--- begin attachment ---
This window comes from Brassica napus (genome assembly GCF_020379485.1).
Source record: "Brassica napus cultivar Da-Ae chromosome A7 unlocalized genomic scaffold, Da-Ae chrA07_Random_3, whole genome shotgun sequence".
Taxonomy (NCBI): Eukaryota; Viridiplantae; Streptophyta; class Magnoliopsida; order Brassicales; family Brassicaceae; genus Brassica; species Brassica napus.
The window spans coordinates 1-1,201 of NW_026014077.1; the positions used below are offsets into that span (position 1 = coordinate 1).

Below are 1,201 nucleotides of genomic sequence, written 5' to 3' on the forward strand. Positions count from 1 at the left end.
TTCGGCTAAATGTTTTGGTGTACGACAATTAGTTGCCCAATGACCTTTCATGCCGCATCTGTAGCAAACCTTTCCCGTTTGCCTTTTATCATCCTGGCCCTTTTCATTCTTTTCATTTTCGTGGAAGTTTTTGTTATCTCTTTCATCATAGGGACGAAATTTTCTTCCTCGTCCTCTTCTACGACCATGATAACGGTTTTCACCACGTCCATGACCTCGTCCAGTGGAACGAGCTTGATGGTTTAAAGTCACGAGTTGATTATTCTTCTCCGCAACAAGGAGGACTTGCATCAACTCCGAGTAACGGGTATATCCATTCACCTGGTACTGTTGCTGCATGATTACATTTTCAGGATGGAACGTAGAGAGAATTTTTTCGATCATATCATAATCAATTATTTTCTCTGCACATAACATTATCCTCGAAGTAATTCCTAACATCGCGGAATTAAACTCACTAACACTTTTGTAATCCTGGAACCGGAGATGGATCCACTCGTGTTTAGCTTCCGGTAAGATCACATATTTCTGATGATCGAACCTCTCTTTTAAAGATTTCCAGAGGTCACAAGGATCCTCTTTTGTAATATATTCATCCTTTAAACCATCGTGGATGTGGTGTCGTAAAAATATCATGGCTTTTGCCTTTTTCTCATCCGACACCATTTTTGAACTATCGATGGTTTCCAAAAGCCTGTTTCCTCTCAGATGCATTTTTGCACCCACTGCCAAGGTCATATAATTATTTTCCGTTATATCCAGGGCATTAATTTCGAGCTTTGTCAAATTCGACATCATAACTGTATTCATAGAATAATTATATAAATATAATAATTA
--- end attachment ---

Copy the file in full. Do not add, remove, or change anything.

This window comes from Brassica napus (genome assembly GCF_020379485.1).
Source record: "Brassica napus cultivar Da-Ae chromosome A7 unlocalized genomic scaffold, Da-Ae chrA07_Random_3, whole genome shotgun sequence".
Taxonomy (NCBI): Eukaryota; Viridiplantae; Streptophyta; class Magnoliopsida; order Brassicales; family Brassicaceae; genus Brassica; species Brassica napus.
The window spans coordinates 1-1,201 of NW_026014077.1; the positions used below are offsets into that span (position 1 = coordinate 1).

Below are 1,201 nucleotides of genomic sequence, written 5' to 3' on the forward strand. Positions count from 1 at the left end.
TTCGGCTAAATGTTTTGGTGTACGACAATTAGTTGCCCAATGACCTTTCATGCCGCATCTGTAGCAAACCTTTCCCGTTTGCCTTTTATCATCCTGGCCCTTTTCATTCTTTTCATTTTCGTGGAAGTTTTTGTTATCTCTTTCATCATAGGGACGAAATTTTCTTCCTCGTCCTCTTCTACGACCATGATAACGGTTTTCACCACGTCCATGACCTCGTCCAGTGGAACGAGCTTGATGGTTTAAAGTCACGAGTTGATTATTCTTCTCCGCAACAAGGAGGACTTGCATCAACTCCGAGTAACGGGTATATCCATTCACCTGGTACTGTTGCTGCATGATTACATTTTCAGGATGGAACGTAGAGAGAATTTTTTCGATCATATCATAATCAATTATTTTCTCTGCACATAACATTATCCTCGAAGTAATTCCTAACATCGCGGAATTAAACTCACTAACACTTTTGTAATCCTGGAACCGGAGATGGATCCACTCGTGTTTAGCTTCCGGTAAGATCACATATTTCTGATGATCGAACCTCTCTTTTAAAGATTTCCAGAGGTCACAAGGATCCTCTTTTGTAATATATTCATCCTTTAAACCATCGTGGATGTGGTGTCGTAAAAATATCATGGCTTTTGCCTTTTTCTCATCCGACACCATTTTTGAACTATCGATGGTTTCCAAAAGCCTGTTTCCTCTCAGATGCATTTTTGCACCCACTGCCAAGGTCATATAATTATTTTCCGTTATATCCAGGGCATTAATTTCGAGCTTTGTCAAATTCGACATCATAACTGTATTCATAGAATAATTATATAAATATAATAATTA